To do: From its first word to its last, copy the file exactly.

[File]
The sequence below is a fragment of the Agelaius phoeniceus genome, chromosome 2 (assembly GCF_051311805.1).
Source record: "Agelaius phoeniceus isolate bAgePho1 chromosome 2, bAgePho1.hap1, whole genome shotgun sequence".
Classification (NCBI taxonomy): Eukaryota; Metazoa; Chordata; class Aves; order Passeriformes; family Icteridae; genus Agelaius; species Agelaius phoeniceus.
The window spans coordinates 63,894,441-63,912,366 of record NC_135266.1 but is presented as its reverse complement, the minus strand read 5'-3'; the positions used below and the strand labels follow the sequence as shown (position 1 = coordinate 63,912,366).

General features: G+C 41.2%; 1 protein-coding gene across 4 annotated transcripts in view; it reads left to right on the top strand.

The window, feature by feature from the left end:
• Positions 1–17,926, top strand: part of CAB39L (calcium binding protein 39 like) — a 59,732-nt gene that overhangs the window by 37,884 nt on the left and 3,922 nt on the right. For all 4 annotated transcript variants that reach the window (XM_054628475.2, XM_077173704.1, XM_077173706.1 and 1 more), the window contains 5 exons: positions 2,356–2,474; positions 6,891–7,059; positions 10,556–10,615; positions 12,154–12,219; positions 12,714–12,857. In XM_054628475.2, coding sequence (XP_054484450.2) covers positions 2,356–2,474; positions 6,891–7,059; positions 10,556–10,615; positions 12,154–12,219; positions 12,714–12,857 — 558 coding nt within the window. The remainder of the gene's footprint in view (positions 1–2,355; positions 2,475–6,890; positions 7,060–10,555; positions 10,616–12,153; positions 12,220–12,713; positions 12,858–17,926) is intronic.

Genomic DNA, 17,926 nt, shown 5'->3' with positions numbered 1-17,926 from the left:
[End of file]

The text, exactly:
The sequence below is a fragment of the Agelaius phoeniceus genome, chromosome 2 (assembly GCF_051311805.1).
Source record: "Agelaius phoeniceus isolate bAgePho1 chromosome 2, bAgePho1.hap1, whole genome shotgun sequence".
Classification (NCBI taxonomy): Eukaryota; Metazoa; Chordata; class Aves; order Passeriformes; family Icteridae; genus Agelaius; species Agelaius phoeniceus.
The window spans coordinates 63,894,441-63,912,366 of record NC_135266.1 but is presented as its reverse complement, the minus strand read 5'-3'; the positions used below and the strand labels follow the sequence as shown (position 1 = coordinate 63,912,366).

General features: G+C 41.2%; 1 protein-coding gene across 4 annotated transcripts in view; it reads left to right on the top strand.

The window, feature by feature from the left end:
• Positions 1–17,926, top strand: part of CAB39L (calcium binding protein 39 like) — a 59,732-nt gene that overhangs the window by 37,884 nt on the left and 3,922 nt on the right. For all 4 annotated transcript variants that reach the window (XM_054628475.2, XM_077173704.1, XM_077173706.1 and 1 more), the window contains 5 exons: positions 2,356–2,474; positions 6,891–7,059; positions 10,556–10,615; positions 12,154–12,219; positions 12,714–12,857. In XM_054628475.2, coding sequence (XP_054484450.2) covers positions 2,356–2,474; positions 6,891–7,059; positions 10,556–10,615; positions 12,154–12,219; positions 12,714–12,857 — 558 coding nt within the window. The remainder of the gene's footprint in view (positions 1–2,355; positions 2,475–6,890; positions 7,060–10,555; positions 10,616–12,153; positions 12,220–12,713; positions 12,858–17,926) is intronic.

Genomic DNA, 17,926 nt, shown 5'->3' with positions numbered 1-17,926 from the left: